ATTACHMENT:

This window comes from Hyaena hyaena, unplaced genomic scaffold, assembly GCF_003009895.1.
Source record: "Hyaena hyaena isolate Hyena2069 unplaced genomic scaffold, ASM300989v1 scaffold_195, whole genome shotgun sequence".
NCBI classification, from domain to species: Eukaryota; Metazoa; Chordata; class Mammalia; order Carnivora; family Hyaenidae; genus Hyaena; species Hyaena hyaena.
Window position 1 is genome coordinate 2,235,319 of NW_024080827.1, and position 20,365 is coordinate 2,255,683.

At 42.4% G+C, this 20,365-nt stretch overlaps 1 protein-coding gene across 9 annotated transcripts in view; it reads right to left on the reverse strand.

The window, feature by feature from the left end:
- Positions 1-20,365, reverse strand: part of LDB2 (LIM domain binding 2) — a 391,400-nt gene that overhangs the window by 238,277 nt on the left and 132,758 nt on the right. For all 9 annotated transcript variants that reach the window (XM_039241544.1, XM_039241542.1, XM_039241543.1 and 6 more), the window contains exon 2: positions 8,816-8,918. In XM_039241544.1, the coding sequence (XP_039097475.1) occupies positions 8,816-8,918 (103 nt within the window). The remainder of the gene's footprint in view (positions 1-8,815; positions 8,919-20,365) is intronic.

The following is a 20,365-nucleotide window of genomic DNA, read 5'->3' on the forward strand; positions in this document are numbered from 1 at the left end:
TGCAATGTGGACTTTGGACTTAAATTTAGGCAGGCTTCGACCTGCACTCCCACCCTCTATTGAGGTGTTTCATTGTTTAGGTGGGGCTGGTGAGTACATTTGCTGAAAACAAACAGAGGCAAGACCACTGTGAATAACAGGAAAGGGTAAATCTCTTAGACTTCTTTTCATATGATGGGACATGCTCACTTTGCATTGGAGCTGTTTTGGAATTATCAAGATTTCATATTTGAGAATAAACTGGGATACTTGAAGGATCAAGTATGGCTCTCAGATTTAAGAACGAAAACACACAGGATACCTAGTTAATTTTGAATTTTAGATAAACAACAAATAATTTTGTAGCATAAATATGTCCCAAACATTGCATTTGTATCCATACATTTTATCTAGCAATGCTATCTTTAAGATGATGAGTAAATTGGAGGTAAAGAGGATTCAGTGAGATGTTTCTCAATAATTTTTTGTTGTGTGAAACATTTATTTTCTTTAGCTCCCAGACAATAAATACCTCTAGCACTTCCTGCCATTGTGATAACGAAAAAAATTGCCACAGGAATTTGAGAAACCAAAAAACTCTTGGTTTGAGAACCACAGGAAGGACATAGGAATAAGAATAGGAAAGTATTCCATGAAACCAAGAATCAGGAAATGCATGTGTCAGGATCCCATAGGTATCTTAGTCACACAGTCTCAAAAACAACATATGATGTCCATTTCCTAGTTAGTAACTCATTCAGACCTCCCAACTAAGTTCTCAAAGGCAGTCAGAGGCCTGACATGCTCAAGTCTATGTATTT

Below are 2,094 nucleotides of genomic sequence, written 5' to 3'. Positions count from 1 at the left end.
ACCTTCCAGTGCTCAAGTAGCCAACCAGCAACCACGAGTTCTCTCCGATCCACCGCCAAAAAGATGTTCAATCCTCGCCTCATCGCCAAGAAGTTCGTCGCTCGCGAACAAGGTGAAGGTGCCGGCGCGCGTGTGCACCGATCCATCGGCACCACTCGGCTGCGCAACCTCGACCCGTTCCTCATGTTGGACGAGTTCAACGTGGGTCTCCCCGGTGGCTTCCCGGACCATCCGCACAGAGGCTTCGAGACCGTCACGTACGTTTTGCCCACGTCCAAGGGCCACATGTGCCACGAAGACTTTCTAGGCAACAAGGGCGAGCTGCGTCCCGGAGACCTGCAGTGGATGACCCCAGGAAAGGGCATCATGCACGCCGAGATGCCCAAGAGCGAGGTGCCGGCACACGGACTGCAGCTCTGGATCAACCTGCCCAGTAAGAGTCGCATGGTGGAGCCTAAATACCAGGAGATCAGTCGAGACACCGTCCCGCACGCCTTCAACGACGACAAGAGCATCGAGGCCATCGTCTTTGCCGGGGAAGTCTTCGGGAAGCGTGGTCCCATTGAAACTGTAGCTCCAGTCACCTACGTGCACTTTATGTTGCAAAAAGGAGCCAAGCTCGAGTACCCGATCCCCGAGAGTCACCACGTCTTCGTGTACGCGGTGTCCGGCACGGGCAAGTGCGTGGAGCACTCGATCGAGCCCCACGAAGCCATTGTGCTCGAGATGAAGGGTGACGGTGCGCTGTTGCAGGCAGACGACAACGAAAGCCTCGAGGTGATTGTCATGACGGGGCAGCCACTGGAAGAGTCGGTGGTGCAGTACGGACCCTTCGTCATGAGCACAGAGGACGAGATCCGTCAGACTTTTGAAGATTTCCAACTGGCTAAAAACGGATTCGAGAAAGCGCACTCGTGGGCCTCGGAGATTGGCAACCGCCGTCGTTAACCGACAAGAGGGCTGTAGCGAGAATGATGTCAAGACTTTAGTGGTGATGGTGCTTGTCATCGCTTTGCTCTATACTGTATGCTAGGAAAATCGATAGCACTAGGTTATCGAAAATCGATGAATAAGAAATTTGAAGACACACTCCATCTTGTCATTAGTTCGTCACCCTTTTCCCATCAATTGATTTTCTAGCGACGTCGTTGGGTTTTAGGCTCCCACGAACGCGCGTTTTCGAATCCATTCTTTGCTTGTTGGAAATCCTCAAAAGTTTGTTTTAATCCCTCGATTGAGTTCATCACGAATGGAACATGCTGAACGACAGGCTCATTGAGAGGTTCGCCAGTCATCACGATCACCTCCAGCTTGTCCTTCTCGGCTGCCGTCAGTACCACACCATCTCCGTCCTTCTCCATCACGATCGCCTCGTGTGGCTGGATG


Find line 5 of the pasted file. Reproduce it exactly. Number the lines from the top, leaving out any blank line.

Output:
At 42.4% G+C, this 20,365-nt stretch overlaps 1 protein-coding gene across 9 annotated transcripts in view; it reads right to left on the reverse strand.